CONSUMERS UNION EVALUATION:
    Does an organization verify that the label standards are met?
    The assessment and testing of these criteria are left to the individual certifying organizations, which leads to further variability in application of criteria. According to MSC, the organization is separate from the assessment process, and cannot influence the outcome of a fishery assessment.

    Is the meaning of the label consistent?
    No. The principles behind the label are in fact supportive of sustainable fishing, although they are general and broad. Broad methodology and variability in scoring can lead to inconsistent application of standards

    Are the label standards publicly available?
    Yes

    Is information about the standard organization publicly available?
    Yes. The program is transparent - information on its Board of directors and standards are readily available


    Is the organization behind the label free from conflict of interest?
    No. The MSC label is industry based in the creation of the standards. However, it became an independent organization in 1999. Since the program the group takes
    money from those who sell MSC-labeled seafood, the program has conflict of interest.

    Was the label developed with broad public and industry input?
    Yes.
     
    PROGRAM NAME:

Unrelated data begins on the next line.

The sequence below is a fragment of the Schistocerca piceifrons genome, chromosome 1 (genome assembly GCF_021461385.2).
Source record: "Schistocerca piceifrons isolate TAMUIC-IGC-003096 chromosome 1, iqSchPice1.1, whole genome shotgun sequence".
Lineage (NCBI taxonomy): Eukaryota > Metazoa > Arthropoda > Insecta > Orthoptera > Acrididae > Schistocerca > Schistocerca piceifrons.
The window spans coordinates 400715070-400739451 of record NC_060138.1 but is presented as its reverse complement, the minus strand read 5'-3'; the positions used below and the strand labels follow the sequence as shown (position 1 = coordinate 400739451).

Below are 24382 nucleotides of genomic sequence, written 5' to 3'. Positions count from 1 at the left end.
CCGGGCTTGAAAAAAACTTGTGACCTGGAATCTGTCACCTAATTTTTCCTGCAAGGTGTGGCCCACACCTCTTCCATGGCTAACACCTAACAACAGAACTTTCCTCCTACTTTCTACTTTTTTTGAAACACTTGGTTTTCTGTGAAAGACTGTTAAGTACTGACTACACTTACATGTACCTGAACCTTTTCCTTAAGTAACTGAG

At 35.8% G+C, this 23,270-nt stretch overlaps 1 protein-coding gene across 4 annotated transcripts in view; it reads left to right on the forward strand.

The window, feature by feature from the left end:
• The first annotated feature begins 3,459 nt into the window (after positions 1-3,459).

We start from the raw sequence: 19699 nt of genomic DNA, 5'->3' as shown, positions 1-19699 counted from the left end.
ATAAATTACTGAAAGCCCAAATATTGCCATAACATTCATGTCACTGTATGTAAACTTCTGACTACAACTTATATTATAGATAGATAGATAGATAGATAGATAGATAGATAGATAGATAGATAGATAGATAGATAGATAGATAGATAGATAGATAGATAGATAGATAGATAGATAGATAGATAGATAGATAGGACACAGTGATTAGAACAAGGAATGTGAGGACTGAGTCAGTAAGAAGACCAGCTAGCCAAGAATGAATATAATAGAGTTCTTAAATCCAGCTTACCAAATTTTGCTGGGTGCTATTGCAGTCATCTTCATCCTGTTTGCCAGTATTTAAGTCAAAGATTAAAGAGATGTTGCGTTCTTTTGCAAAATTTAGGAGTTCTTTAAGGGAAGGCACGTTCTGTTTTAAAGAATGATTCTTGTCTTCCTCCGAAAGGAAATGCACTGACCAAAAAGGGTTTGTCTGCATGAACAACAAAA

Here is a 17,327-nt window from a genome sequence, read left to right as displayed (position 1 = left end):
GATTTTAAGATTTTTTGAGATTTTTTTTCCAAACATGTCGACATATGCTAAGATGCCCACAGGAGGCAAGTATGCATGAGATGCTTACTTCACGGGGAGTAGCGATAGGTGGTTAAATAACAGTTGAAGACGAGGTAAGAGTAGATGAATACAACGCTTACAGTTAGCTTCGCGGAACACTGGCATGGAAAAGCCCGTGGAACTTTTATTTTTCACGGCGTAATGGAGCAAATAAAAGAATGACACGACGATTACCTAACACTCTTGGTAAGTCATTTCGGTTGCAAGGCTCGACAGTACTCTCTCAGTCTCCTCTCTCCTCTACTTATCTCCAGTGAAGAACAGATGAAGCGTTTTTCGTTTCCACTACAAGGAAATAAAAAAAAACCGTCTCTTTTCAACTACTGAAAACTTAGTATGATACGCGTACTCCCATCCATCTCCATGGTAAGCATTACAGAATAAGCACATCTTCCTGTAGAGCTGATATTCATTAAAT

Marine Stewardship Council (MSC)
     
    ORGANIZATION:
    Marine Stewardship Council (MSC)
    www.msc.org
     
    ORGANIZATION SUMMARY:
    HISTORY
    The Marine Stewardship Council (MSC) began in 1997 as a joint initiative between the World Wildlife Fund (WWF) and Unilever, a multinational company and historically one of the world’s largest buyers of fish (supplying about 25% of the frozen fish in Europe and the United States). In 1999, Unilever and WWF withdrew from all management and MSC became an independently run non-profit organization.

    FUNDING
    The main sources of revenue for MSC are grants, donations, accreditation fees, and licensing fees for use of the MSC logo. MSC currently receives funds from a variety of foundations, charitable organizations, and corporations.


    STRUCTURE
    MSC’s Main Board of Trustees, advised by the Technical Advisory Board and the Stakeholder Council, is responsible for making final technical, scientific and judicial decisions. A separate accreditation body, Accreditation Services International GmbH, manages the MSC accreditation program. Accreditation decisions are ratified by the Independent Accreditation Committee of ASI. The Stakeholder Council discusses MSC strategy and executive activities, and National and Regional Working Groups focus on networking and outreach opportunities. Sub-committees are ad hoc except the Finance Committee, which provides MSC with budgetary guidance.
     
    LABEL STANDARDS:
    MSC Standards